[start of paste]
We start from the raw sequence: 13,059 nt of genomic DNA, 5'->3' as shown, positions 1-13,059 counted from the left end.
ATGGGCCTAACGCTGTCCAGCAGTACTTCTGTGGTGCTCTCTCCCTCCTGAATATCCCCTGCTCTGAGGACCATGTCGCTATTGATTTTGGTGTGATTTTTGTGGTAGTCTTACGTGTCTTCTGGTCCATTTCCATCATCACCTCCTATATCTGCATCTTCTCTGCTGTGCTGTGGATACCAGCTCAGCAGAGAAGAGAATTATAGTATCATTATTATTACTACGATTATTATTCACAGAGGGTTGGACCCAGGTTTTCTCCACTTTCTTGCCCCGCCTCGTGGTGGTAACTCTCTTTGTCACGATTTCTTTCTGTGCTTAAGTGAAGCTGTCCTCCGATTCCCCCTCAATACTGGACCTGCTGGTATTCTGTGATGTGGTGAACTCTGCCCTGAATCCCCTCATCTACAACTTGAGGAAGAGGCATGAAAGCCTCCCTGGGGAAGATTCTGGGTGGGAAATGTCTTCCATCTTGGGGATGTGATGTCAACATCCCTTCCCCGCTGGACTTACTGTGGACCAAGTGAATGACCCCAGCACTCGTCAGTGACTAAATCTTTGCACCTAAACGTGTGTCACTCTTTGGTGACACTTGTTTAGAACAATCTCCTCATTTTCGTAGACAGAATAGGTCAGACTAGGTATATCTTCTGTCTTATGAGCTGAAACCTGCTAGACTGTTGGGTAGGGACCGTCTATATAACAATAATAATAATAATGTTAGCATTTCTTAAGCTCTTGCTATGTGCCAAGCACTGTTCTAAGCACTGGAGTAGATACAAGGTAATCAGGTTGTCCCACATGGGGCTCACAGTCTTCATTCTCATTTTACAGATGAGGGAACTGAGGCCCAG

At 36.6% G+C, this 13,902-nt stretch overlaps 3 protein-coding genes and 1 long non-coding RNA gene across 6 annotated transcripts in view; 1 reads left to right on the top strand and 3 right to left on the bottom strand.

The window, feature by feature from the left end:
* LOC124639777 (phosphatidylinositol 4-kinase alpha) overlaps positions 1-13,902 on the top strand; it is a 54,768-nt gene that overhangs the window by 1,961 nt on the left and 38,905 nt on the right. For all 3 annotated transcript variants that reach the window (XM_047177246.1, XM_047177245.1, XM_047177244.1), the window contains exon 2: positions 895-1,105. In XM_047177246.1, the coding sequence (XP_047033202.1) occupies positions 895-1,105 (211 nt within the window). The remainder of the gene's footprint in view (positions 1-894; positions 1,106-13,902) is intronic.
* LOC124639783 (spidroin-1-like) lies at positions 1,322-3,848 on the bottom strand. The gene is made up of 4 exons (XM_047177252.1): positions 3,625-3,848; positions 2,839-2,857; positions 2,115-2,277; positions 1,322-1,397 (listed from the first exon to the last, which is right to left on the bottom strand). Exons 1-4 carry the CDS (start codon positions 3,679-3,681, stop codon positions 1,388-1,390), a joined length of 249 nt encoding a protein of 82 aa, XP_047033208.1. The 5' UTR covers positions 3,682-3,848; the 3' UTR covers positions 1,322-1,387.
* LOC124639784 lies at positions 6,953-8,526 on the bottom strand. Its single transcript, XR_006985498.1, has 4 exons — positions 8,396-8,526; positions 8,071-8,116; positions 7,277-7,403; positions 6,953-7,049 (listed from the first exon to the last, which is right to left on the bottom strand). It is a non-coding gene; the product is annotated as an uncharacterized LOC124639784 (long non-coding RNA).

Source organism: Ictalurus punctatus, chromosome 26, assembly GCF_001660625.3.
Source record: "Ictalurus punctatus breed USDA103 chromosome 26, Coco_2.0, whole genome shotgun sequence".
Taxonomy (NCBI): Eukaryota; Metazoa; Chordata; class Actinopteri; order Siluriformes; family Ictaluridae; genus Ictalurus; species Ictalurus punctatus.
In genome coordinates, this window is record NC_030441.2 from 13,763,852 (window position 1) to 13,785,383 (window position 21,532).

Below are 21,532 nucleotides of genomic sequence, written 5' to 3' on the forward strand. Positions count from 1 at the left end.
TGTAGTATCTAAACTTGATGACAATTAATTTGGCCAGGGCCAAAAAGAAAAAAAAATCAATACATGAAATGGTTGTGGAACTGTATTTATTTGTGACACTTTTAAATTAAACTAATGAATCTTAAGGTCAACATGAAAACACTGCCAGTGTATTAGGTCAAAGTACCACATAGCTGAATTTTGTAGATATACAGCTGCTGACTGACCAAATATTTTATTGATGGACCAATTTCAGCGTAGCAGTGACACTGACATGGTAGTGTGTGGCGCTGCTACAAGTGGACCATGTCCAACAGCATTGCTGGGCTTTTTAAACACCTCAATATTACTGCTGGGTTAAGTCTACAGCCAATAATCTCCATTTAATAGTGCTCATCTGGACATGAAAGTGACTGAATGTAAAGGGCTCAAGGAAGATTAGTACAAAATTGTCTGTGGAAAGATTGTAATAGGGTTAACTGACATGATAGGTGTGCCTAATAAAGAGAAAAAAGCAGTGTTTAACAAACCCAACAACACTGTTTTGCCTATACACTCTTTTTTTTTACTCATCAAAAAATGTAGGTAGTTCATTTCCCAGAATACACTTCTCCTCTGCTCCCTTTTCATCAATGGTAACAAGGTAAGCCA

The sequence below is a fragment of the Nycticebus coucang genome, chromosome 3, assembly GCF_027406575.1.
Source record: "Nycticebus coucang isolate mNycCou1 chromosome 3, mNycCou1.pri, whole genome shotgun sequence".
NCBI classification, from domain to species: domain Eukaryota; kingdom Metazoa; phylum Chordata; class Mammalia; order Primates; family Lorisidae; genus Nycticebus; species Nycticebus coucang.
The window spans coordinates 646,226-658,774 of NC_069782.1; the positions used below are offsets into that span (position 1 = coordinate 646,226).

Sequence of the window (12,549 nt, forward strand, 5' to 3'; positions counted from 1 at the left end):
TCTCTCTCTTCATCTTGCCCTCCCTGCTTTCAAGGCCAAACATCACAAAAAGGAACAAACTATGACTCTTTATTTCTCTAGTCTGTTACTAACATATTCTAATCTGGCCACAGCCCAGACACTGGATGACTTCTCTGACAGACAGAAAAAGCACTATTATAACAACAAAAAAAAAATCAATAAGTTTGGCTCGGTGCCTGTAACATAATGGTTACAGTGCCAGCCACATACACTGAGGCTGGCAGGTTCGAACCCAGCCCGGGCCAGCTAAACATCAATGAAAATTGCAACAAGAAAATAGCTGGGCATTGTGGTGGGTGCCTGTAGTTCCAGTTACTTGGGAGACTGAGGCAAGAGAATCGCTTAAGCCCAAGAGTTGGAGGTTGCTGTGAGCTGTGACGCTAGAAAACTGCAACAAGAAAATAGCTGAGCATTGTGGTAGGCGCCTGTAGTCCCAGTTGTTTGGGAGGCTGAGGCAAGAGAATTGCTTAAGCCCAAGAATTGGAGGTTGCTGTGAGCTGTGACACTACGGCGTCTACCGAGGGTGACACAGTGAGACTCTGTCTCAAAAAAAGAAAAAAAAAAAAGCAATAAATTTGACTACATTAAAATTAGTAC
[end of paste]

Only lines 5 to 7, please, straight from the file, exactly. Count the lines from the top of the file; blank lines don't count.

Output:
* LOC124639777 (phosphatidylinositol 4-kinase alpha) overlaps positions 1-13,902 on the top strand; it is a 54,768-nt gene that overhangs the window by 1,961 nt on the left and 38,905 nt on the right. For all 3 annotated transcript variants that reach the window (XM_047177246.1, XM_047177245.1, XM_047177244.1), the window contains exon 2: positions 895-1,105. In XM_047177246.1, the coding sequence (XP_047033202.1) occupies positions 895-1,105 (211 nt within the window). The remainder of the gene's footprint in view (positions 1-894; positions 1,106-13,902) is intronic.
* LOC124639783 (spidroin-1-like) lies at positions 1,322-3,848 on the bottom strand. The gene is made up of 4 exons (XM_047177252.1): positions 3,625-3,848; positions 2,839-2,857; positions 2,115-2,277; positions 1,322-1,397 (listed from the first exon to the last, which is right to left on the bottom strand). Exons 1-4 carry the CDS (start codon positions 3,679-3,681, stop codon positions 1,388-1,390), a joined length of 249 nt encoding a protein of 82 aa, XP_047033208.1. The 5' UTR covers positions 3,682-3,848; the 3' UTR covers positions 1,322-1,387.
* LOC124639784 lies at positions 6,953-8,526 on the bottom strand. Its single transcript, XR_006985498.1, has 4 exons — positions 8,396-8,526; positions 8,071-8,116; positions 7,277-7,403; positions 6,953-7,049 (listed from the first exon to the last, which is right to left on the bottom strand). It is a non-coding gene; the product is annotated as an uncharacterized LOC124639784 (long non-coding RNA).